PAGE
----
I hope you found this informative and if you are able to use any of the above in your own research papers, it would be a privilege to read them too, if you would be so kind.


Saturday The 14th. A forgotten cinematic classic. Maybe.

Are Scooters Electric?

The eighties bore a lot of fruit. There were raspberries, strawberries, guavas, tangerines and even bananas, which some people insist is a herb. There were also melons. Some melons were bitter, some were sweet. Some were even bittersweet, like Gary Numan.

A bittersweet melon.

Gary became famous for one song in particular, where he ruminated over the classic philosophical question ‘Are Friends Electric?’ followed by another hit song where, in classic minimalist style, he posed the vastly underrated question, “Cars?”.

Now what most people overlook is the new question that arises when both song titles are merged. Yes, you got it. ‘Are Friends cars?’ I would say most definitely not. Friends tend to be people, made up of organic matter. Cars on the other hand are machines created through a totalitarian state via marxist values.

Another interesting question arises through a further amalgamation of song titles. It goes like this ‘Are Cars Electric?’ Well, some are, but most aren’t. So when Martin Rowan commented to me that the new exhaust I had fitted to my Piaggio Liberty 125 would have no effect on fuel consumption because “it’s electric isn’t it?” I nearly died.

“It’s petrol,” I informed Martin, who was busy cleaning his teeth with a hamster. “It always has been and it always will be. I fill it with five litres of petrol every other day. What do you think happens to it if it isn’t used by the scooter?”

Martin stared at me. He had taken staring classes in Pontypool college in the early nineties and had won the World Staring Championship in 1996.

“I see,” said Martin. So it’s electric AND petrol then?”

It was at this point I rang John Craven and asked him for another round of news…


Wipe that cheesy grin off your
pathetic blue face, you wannabe Smurf…

I have a nostalgic affection for James Cameron’s 80’s output. The Terminator, Aliens and The Abyss have long been amongst my favourite films of the sci-fi genre. I was not impressed by his nineties output. True Lies was more like ‘False Promises’ and Titanic was a poor man’s Moby Dick. A bit like listening to Chris Rea when Mark Knopfler’s just next door.

Still, Avatar showed signs of promise. The trailers looked good and I was becoming interested in the new 3D technology. Pami and I had gone to see A Christmas Carol a month ago and loved that film. Some of the 3D sequences in that were breathtaking. Previous to that, the last 3D film I had seen was Jaws 3D back in 1984, which still used the red/blue paper glasses technology. These days the visors you get wouldn’t look out of place in the Mos Eisley cantina.

So the lights dim, we sit back clutching our tubes of Swiss milk chocolate buttons and the film begins. Within twenty minutes the main character, Jake Sully, has inhabited his ‘Avatar’ and is exploring the moon of Pandora. Pandora is a richly detailed, lush world of bright green and purple vegetation which lends itself fully to 3D technology. Tiny aliens that look like dandelion seeds blow in and out of shot, appearing to float an inch from my face and dirt thrown up by the bare souls of the Avatars as they run across the forest floor is thrown up out of the screen and into the auditorium. Initially, even the 3D effect of a person’s face in close up was fascinating to see and every single pimple, folicule and scar rotated in a beautifully realised 3D world.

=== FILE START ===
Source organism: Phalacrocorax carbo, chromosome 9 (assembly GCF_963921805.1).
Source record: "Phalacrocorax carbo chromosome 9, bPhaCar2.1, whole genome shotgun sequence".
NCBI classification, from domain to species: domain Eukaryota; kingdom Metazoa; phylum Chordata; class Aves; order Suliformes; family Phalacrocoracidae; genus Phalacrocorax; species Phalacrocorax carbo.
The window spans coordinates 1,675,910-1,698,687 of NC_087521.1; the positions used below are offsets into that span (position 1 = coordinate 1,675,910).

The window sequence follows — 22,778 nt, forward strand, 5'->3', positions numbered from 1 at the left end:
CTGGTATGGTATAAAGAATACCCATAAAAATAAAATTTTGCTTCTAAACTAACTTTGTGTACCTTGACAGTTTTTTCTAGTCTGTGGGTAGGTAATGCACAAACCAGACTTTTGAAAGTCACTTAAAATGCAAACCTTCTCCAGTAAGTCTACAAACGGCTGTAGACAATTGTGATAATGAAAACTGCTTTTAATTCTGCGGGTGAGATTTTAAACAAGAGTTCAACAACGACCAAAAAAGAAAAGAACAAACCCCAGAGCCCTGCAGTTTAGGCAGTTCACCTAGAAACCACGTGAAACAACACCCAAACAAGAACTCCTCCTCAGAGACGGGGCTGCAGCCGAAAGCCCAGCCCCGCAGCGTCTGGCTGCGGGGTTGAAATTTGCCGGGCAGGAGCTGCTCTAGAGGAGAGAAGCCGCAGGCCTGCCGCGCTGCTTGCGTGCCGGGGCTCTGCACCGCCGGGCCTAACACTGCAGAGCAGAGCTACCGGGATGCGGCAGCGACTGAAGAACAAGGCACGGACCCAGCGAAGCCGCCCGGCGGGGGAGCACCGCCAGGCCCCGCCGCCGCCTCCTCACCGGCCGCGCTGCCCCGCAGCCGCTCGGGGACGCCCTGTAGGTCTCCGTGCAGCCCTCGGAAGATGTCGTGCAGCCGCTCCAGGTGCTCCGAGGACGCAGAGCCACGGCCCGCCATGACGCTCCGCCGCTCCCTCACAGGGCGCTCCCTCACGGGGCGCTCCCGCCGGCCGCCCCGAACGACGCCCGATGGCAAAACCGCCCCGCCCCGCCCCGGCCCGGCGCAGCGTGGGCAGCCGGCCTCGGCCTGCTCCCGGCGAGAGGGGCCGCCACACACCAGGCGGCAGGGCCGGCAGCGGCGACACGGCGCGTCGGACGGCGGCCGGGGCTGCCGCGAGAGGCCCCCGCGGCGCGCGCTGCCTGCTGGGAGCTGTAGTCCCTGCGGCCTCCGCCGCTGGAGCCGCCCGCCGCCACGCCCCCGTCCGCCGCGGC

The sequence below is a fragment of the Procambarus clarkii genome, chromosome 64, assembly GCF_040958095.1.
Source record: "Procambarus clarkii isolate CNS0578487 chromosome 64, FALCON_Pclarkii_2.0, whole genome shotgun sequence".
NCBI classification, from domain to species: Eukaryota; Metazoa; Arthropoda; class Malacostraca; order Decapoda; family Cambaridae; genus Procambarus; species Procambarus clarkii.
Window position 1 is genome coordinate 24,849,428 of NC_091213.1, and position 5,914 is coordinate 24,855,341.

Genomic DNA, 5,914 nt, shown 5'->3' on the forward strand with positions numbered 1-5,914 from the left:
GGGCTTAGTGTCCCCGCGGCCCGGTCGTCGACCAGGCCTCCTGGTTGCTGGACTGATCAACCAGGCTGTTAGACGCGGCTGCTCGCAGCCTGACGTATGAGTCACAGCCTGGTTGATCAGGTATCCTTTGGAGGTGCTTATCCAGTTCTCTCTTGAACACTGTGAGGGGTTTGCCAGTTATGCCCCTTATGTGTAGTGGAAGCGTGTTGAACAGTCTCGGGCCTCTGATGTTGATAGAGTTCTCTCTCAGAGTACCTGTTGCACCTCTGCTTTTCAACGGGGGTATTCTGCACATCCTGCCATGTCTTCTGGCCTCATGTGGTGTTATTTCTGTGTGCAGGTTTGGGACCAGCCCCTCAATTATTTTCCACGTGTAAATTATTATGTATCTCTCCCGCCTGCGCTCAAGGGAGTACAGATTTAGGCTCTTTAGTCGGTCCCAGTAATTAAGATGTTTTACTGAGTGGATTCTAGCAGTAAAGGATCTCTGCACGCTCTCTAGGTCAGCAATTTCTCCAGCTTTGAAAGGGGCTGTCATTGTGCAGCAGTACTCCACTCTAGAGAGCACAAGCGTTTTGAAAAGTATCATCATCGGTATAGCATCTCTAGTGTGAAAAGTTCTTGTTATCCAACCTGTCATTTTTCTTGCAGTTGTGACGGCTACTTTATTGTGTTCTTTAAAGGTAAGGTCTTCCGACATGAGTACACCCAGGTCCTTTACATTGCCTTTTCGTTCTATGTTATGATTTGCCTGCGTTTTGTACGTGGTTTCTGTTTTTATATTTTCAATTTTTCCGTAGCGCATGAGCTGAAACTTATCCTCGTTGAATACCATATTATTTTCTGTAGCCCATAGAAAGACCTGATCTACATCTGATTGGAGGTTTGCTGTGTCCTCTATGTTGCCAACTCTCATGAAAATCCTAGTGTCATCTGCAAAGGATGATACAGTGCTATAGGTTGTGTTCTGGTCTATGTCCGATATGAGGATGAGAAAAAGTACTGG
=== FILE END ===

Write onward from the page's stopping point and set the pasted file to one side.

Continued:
However, the film is two hours and forty minutes long and after roughly an hour the novelty of 3D began to wane. In fact, towards the end I had to pinch myself into remembering this was a 3D film. Whether my eyes got used to the effect and began to compensate for it, I don’t know, but the 3D seemed to lose its impact and there were fewer scenes that utilised it effectively by the second half of the film.

Which leaves us with the story.

The Na’vi are the natives of Pandora. Humans want to mine Pandora. The Na’vi object. There is a war between the humans and the Na’vi.

That is the story in a nutshell. However, it is fleshed out by giving the Na’vi a mythology comprising of numerous deities, gods and rituals. If some thought were given to this, say for example, thirteen years of thought (which coincidentally is the time that Tolkien took to write Lord Of The Rings, a book which includes a rich, detailed mythology too) then maybe the Na’vi and their plight would have some weight and we would feel for them. As it is, the parallels with modern day concerns about our ecology have been drawn with such broad brush strokes that you end up not giving a toss about the Na’vi and start wishing you could maybe deep fry them in batter and have them in a tortilla with a bit of hot salsa.